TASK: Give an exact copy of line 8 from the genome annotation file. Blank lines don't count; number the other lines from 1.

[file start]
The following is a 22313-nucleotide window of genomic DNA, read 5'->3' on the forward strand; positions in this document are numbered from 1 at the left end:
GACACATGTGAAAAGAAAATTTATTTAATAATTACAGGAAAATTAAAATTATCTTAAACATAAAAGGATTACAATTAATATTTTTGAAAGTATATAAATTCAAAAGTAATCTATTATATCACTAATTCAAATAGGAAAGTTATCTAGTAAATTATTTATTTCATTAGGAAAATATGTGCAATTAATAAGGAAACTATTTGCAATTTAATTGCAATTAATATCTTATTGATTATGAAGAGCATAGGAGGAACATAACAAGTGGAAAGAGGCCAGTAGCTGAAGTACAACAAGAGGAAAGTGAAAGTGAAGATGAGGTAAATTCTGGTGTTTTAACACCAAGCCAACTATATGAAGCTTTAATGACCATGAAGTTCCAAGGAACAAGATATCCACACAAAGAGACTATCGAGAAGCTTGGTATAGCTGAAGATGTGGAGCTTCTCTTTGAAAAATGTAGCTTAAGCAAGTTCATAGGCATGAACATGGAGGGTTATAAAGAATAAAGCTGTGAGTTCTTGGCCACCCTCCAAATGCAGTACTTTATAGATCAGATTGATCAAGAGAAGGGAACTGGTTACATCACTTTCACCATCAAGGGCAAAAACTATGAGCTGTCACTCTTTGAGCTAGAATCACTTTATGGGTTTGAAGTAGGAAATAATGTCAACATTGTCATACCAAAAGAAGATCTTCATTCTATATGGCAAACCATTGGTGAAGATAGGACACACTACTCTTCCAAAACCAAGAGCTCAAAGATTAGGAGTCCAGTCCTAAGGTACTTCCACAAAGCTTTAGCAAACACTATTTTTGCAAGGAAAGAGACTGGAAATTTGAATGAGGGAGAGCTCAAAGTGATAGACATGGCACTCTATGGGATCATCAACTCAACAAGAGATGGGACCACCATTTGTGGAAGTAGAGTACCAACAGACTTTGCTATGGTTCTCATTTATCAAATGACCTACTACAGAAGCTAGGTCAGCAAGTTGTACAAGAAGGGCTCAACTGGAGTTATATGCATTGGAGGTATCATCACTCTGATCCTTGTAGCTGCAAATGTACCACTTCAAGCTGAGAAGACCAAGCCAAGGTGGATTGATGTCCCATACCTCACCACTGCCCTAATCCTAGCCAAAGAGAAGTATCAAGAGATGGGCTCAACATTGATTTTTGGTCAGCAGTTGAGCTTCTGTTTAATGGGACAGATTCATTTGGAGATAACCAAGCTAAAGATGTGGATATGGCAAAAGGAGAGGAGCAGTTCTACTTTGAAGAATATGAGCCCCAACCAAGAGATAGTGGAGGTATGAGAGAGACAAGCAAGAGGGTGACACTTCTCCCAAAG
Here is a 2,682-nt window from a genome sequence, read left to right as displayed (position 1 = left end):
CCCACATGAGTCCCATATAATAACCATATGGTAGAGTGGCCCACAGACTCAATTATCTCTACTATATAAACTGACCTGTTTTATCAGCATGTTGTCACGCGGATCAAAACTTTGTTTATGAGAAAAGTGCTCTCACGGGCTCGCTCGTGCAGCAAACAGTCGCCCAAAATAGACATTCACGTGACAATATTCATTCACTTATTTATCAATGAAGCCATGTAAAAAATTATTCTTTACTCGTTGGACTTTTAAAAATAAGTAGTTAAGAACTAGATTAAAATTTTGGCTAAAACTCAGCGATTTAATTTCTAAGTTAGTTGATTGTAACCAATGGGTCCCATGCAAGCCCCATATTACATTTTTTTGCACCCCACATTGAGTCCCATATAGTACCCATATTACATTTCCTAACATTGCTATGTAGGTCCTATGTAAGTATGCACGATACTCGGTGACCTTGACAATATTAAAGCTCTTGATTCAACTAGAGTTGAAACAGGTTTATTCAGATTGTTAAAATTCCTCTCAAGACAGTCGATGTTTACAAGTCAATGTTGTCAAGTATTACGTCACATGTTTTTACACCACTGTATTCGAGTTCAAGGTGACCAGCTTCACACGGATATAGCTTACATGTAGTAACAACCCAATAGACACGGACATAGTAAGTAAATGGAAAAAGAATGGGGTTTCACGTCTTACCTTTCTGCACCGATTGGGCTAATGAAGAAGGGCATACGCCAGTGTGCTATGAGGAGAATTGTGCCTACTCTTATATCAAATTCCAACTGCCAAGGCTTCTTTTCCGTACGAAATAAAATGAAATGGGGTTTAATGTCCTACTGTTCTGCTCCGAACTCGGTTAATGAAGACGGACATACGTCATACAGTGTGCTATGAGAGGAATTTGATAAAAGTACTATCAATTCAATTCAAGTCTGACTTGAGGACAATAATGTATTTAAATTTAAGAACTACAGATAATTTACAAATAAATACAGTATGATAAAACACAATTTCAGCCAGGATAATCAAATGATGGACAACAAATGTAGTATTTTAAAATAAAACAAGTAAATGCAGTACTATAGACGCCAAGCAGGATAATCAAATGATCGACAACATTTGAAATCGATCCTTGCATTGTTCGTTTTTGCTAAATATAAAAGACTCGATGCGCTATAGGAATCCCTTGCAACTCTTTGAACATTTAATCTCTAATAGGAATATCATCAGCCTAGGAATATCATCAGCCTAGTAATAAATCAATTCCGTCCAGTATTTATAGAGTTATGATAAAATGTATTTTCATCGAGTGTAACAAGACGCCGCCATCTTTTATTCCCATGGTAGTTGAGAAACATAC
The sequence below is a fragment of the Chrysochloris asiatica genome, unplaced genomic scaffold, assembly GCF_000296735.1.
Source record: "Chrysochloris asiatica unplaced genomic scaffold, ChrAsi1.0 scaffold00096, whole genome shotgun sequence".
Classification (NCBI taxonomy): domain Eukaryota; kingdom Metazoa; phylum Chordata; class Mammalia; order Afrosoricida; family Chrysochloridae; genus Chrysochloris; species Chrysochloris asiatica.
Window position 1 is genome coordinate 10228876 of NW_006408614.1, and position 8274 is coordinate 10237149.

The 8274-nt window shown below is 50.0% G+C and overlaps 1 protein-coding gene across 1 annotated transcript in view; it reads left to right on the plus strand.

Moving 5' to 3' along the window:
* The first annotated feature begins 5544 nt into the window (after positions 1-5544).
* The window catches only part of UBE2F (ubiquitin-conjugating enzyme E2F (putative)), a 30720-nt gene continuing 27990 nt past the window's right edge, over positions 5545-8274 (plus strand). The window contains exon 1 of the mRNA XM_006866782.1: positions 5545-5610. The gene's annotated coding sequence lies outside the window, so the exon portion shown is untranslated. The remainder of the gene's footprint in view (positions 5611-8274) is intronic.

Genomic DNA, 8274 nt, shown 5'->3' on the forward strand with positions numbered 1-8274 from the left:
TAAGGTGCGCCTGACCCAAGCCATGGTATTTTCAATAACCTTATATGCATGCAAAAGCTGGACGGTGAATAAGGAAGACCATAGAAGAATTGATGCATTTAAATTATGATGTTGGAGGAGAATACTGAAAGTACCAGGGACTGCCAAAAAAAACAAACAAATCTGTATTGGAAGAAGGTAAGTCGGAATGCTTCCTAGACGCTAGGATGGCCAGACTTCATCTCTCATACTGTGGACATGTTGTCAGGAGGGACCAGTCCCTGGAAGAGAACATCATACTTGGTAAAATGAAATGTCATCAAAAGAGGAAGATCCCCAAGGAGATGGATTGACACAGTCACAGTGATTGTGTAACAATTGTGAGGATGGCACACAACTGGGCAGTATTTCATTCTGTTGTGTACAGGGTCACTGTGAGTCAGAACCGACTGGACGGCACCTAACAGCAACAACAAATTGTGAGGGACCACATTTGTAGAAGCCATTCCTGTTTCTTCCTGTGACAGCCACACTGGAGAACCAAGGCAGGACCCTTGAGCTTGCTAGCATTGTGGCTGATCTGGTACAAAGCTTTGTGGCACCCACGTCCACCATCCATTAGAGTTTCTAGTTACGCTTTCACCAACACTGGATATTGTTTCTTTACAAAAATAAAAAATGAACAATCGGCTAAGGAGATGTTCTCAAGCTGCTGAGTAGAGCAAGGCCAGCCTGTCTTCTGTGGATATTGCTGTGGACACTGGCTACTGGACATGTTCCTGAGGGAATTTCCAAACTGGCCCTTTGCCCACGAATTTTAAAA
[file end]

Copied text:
Window position 1 is genome coordinate 10228876 of NW_006408614.1, and position 8274 is coordinate 10237149.